The relationships of high energy phosphates, tissue pH, and regional blood flow to diastolic distensibility in the ischemic dog myocardium.
Myocardial ischemia due to increased oxygen demand (pacing tachycardia plus critical coronary stenoses) alters diastolic distensibility and relaxation more than ischemia of comparable duration due to coronary occlusion. To investigate the relationship between myocardial diastolic function and metabolism, we compared myocardial high energy phosphate content, tissue pH, and regional blood flow for these two types of ischemia in anesthetized open-chest dogs. Myocardial biopsies were done with a high-speed air-turbine biopsy drill, permitting rapid (less than 1-second) freezing of tissue samples from both nonischemic and ischemic areas, while myocardial pH was measured with a hydrogen ion-selective polymer membrane implanted in the subendocardium. After 3 minutes of pacing tachycardia in dogs with critical coronary stenoses (demand-type ischemia, n = 14), regional systolic function (% segment shortening by ultrasonic crystals) was mildly depressed (from 19 +/- 2% control to 13 +/- 2% post-pacing, P less than 0.01), while left ventricular diastolic pressure-segment length relations shifted upward, indicating decreased distensibility of the ischemic myocardial segment. Associated with these changes in function, subendocardial adenosine triphosphate decreased (from 31.3 +/- 1.5 to 27.9 +/- 1.0 nmol/mg protein, P less than 0.01), as did creatine phosphate (53.8 +/- 2.1 to 39.6 +/- 2.5 nmol/mg protein, P less than 0.01), while myocardial pH declined slightly (delta pH = -0.14 +/- 0.02, P less than 0.01). In contrast, at 3 minutes of coronary artery occlusion (primary ischemia, n = 14), regional segment shortening was replaced by systolic bulging (% shortening decreased from 17 +/- 2% to -2 +/- 1% during occlusion, P less than 0.01), while left ventricular pressure-segment length relations were not shifted upward, and there was no decrease in diastolic distensibility of the ischemic segment. With coronary artery occlusion, subendocardial adenosine triphosphate declined slightly (33.2 +/- 0.5 to 29.2 +/- 2.0 nmol/mg, P less than 0.05), while creatine phosphate decreased substantially (51.1 +/- 2.3 to 7.8 +/- 1.4 nmol/mg protein, P less than 0.01). Myocardial pH fell strikingly (delta pH = -0.33 +/- 0.03, P less than 0.01), and the decline was 236% of that seen with demand-type ischemia. Regional myocardial blood flow (microsphere technique) showed a decreased endocardial:epicardial (endo:epi) ratio (1.04 +/- 0.04 control vs. 0.40 +/- 0.05 during pacing, P less than 0.01) and absolute subendocardial flow (1.02 +/- 0.47 to 0.47 +/- 0.05 ml/min per g, P less than 0.01) with demand-type ischemia.(ABSTRACT TRUNCATED AT 400 WORDS)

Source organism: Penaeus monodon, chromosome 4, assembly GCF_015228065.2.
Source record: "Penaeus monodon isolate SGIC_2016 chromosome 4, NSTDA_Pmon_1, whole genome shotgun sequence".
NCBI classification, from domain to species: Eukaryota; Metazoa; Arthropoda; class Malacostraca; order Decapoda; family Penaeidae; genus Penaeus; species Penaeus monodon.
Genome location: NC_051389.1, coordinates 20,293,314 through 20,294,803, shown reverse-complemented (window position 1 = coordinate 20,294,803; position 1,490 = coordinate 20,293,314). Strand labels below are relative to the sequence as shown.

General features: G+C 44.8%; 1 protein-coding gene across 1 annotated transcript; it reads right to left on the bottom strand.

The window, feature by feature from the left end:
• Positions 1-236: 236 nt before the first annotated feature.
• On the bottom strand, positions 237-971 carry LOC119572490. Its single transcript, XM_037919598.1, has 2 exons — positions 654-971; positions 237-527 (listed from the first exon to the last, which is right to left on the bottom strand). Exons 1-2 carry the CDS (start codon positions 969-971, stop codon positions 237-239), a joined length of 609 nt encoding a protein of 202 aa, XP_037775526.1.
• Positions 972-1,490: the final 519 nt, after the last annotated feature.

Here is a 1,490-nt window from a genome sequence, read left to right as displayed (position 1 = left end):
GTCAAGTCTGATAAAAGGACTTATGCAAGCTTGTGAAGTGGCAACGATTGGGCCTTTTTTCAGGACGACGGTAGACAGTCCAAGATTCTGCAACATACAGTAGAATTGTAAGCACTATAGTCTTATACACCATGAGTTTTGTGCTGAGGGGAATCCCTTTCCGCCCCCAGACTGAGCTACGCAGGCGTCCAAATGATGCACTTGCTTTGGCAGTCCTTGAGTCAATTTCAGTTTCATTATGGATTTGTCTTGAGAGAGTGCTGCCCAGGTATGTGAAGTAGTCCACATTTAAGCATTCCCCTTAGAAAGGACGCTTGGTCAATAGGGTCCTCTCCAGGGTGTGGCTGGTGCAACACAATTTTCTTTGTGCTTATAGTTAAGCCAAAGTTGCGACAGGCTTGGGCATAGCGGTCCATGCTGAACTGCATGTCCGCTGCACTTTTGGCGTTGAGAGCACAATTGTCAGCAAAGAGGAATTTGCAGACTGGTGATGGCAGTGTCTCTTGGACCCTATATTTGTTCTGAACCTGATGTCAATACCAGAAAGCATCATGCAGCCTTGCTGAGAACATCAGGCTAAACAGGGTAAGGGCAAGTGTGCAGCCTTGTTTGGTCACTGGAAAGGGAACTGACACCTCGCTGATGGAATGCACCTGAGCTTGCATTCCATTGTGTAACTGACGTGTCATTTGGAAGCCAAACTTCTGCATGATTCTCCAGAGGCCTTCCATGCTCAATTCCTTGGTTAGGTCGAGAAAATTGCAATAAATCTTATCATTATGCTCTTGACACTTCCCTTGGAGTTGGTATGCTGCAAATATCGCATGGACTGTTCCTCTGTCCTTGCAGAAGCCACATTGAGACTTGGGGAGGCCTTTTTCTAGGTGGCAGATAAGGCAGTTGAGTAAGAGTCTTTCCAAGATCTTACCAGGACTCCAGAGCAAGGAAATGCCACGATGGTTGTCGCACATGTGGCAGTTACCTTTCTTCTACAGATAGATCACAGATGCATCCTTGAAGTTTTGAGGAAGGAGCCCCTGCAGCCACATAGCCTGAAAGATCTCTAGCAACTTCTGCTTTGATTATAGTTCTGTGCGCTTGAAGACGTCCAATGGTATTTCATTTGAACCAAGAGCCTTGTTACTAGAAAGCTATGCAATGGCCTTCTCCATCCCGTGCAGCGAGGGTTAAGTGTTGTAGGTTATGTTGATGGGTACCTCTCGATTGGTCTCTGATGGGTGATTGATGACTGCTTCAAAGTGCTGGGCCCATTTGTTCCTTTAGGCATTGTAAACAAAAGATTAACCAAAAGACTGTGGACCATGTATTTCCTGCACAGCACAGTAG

- Copyright © 1985 by American Heart Association